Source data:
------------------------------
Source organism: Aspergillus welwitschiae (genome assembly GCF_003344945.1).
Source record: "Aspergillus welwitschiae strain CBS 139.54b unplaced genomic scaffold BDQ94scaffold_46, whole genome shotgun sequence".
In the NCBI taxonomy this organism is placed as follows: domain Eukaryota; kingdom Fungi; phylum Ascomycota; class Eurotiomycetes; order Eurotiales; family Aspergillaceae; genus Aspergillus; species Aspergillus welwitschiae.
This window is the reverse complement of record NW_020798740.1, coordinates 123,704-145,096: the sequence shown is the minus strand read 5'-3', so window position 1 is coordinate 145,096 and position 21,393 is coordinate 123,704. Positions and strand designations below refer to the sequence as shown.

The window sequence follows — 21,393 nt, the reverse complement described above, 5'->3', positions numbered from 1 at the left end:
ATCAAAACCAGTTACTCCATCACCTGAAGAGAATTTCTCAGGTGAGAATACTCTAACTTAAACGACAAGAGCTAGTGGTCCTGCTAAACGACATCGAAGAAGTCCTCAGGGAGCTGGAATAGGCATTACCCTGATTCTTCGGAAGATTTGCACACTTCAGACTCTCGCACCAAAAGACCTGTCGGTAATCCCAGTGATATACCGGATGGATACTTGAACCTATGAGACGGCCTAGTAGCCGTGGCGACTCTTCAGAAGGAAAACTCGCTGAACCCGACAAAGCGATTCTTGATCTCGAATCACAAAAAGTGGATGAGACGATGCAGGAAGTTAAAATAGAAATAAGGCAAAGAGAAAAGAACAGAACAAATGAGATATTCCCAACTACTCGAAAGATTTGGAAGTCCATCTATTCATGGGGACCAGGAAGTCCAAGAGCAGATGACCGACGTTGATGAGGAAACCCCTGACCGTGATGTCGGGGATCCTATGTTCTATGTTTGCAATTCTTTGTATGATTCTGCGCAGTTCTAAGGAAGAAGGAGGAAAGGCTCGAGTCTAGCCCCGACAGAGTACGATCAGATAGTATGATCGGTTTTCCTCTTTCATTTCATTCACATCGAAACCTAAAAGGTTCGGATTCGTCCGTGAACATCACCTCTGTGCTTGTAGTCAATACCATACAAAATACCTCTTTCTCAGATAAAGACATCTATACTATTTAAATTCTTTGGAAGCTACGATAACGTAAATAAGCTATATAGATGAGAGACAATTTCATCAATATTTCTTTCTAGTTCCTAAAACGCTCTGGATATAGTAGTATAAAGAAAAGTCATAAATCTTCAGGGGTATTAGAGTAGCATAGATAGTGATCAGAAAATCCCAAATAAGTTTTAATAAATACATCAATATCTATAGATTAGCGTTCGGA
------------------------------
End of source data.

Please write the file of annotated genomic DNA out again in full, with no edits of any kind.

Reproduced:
Source organism: Aspergillus welwitschiae (genome assembly GCF_003344945.1).
Source record: "Aspergillus welwitschiae strain CBS 139.54b unplaced genomic scaffold BDQ94scaffold_46, whole genome shotgun sequence".
In the NCBI taxonomy this organism is placed as follows: domain Eukaryota; kingdom Fungi; phylum Ascomycota; class Eurotiomycetes; order Eurotiales; family Aspergillaceae; genus Aspergillus; species Aspergillus welwitschiae.
This window is the reverse complement of record NW_020798740.1, coordinates 123,704-145,096: the sequence shown is the minus strand read 5'-3', so window position 1 is coordinate 145,096 and position 21,393 is coordinate 123,704. Positions and strand designations below refer to the sequence as shown.

The window sequence follows — 21,393 nt, the reverse complement described above, 5'->3', positions numbered from 1 at the left end:
ATCAAAACCAGTTACTCCATCACCTGAAGAGAATTTCTCAGGTGAGAATACTCTAACTTAAACGACAAGAGCTAGTGGTCCTGCTAAACGACATCGAAGAAGTCCTCAGGGAGCTGGAATAGGCATTACCCTGATTCTTCGGAAGATTTGCACACTTCAGACTCTCGCACCAAAAGACCTGTCGGTAATCCCAGTGATATACCGGATGGATACTTGAACCTATGAGACGGCCTAGTAGCCGTGGCGACTCTTCAGAAGGAAAACTCGCTGAACCCGACAAAGCGATTCTTGATCTCGAATCACAAAAAGTGGATGAGACGATGCAGGAAGTTAAAATAGAAATAAGGCAAAGAGAAAAGAACAGAACAAATGAGATATTCCCAACTACTCGAAAGATTTGGAAGTCCATCTATTCATGGGGACCAGGAAGTCCAAGAGCAGATGACCGACGTTGATGAGGAAACCCCTGACCGTGATGTCGGGGATCCTATGTTCTATGTTTGCAATTCTTTGTATGATTCTGCGCAGTTCTAAGGAAGAAGGAGGAAAGGCTCGAGTCTAGCCCCGACAGAGTACGATCAGATAGTATGATCGGTTTTCCTCTTTCATTTCATTCACATCGAAACCTAAAAGGTTCGGATTCGTCCGTGAACATCACCTCTGTGCTTGTAGTCAATACCATACAAAATACCTCTTTCTCAGATAAAGACATCTATACTATTTAAATTCTTTGGAAGCTACGATAACGTAAATAAGCTATATAGATGAGAGACAATTTCATCAATATTTCTTTCTAGTTCCTAAAACGCTCTGGATATAGTAGTATAAAGAAAAGTCATAAATCTTCAGGGGTATTAGAGTAGCATAGATAGTGATCAGAAAATCCCAAATAAGTTTTAATAAATACATCAATATCTATAGATTAGCGTTCGGA